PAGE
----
‘Clock counting’ on $ 4.9 billion in ARPA funding as Massachusetts spending lags

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First of two parts.

Massachusetts sits on a pile of federal coronavirus relief dollars totaling nearly $ 4.9 billion and watchdogs say ‘the clock is ticking’ as state after state uses their money and lawmakers of Beacon Hill continue to sit on their hands.

“We want to see something happen over the next month,” said Doug Howgate, executive vice president of the Massachusetts Taxpayers Foundation. “Taking action to spend the (relief) dollars this year, I think, is really important.”

Massachusetts is in the bottom 20 when it comes to distributing federal relief dollars, according to a Herald study.

In May, the federal government distributed $ 195.3 billion in direct and unrestricted funds to state governments under President Biden’s $ 1.9 trillion bailout act. The package included billions more for investment projects and local aid.

The money is the latest in a string of coronavirus relief bills designed to reduce economic pressure from the pandemic, but this latest aid package has been seen as an opportunity to restore, rebuild and recover from the pandemic that shook almost every aspect of life for 19 months.

States have until 2024 to allocate the money and until the end of 2026 to spend it, but 33 states have already earmarked money or started spending in order to meet urgent needs exacerbated by the pandemic.

Seven states – California, Indiana, Maine, Montana, Oregon, New York and Connecticut – have already allocated more than 90% of the funds they received.

Seventeen states took no action or information on the disbursement of ARPA funds was not yet available.

Governor Charlie Baker allocated $ 394 million of the nearly $ 5.3 billion donated to Massachusetts before the Democratic-led state legislature took control of the remaining billions in June.

Budget watchdogs this summer at the first of six ARPA spending legislative hearings said they supported lawmakers’ slow approach to handing out one-time funds, but Howgate admitted that “the clock turns “as the year draws to a close. and Massachusetts spent less than 8% of its available funds.

Those hearings are expected to wrap up in the coming weeks, with the next hearing scheduled for 11 a.m. Friday, when lawmakers hear about demands for investment education, social equity, safety net and families.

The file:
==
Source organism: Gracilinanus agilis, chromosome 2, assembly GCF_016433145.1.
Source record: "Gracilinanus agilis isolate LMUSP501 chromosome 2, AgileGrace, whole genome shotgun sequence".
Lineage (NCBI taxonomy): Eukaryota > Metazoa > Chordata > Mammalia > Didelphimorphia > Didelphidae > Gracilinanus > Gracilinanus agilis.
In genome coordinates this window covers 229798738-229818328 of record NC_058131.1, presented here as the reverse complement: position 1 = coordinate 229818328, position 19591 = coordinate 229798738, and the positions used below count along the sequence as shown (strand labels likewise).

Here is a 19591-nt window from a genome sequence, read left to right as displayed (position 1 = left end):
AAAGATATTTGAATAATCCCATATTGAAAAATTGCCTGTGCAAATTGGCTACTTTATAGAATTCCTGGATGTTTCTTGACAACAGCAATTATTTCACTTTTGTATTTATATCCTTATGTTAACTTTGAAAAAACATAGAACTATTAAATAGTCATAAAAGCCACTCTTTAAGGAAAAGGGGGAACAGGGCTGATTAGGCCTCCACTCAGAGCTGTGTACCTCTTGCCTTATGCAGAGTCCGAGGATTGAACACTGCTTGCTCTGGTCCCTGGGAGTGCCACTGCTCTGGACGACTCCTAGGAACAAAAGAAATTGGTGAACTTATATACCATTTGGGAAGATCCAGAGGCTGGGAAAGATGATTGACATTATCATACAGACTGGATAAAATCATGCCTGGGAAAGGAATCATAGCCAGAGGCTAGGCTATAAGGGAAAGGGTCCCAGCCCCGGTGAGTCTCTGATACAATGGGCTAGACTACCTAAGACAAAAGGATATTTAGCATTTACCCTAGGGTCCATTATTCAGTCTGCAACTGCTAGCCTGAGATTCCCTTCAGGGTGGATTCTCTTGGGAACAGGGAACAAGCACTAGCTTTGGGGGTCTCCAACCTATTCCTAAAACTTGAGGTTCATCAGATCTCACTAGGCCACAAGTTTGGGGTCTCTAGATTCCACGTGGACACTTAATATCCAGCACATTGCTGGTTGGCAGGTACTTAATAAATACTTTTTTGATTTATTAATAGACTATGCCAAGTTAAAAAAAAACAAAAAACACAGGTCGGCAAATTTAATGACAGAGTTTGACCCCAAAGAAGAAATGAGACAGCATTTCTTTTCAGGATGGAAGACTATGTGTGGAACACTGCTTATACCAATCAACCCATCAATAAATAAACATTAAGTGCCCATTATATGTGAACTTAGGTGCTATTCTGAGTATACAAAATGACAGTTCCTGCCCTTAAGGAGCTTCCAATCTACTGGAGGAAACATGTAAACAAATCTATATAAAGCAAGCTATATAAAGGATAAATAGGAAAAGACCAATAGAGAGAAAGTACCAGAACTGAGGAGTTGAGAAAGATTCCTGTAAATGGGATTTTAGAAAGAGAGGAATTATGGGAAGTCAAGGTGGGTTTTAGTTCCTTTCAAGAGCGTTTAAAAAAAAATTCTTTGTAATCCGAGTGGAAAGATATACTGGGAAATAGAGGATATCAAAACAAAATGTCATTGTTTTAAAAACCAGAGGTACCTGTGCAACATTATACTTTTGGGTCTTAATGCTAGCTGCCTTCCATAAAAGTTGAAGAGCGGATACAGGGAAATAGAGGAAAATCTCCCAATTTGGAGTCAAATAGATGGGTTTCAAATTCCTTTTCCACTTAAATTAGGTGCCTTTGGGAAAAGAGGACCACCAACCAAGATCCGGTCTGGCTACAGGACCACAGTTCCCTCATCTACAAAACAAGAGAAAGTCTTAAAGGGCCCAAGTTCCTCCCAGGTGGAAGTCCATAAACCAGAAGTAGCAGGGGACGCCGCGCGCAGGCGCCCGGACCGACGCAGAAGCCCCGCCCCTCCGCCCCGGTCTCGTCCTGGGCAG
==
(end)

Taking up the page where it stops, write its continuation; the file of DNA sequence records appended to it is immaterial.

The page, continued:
Baker, a Republican, laid out a $ 2.9 billion spending plan and urged lawmakers to act quickly.

Howgate said it was up to lawmakers to strike the balance between planning investments for “transformational” change and “getting money out in a timely manner.”

“We want to make sure that this money helps people as soon as possible,” Howgate said.

House Speaker Ronald Mariano D-Quincy said earlier this month he “hoped” lawmakers would agree on where and how the ARPA money should be spent before Thanksgiving .

Greg Sullivan, research director at the right-wing Pioneer Institute and former state lawmaker, said there is a long list of immediate needs facing Bay State taxpayers, including unfunded pension liabilities. of $ 40 billion, over $ 5 billion in growing maintenance needs at state colleges. and universities, a multi-billion unemployment trust fund deficit and and

“The legislature should stop taking demands from all political walks of life, get down to business and pay for the things we already owe,” the former state inspector general said. “They should use this money to pay the bills already incurred and unpaid.”

ARPA money isn’t the only money Massachusetts officials sit on. Lawmakers have an additional $ 5 billion in excess tax revenue from 2021 that they must decide whether to spend or save.


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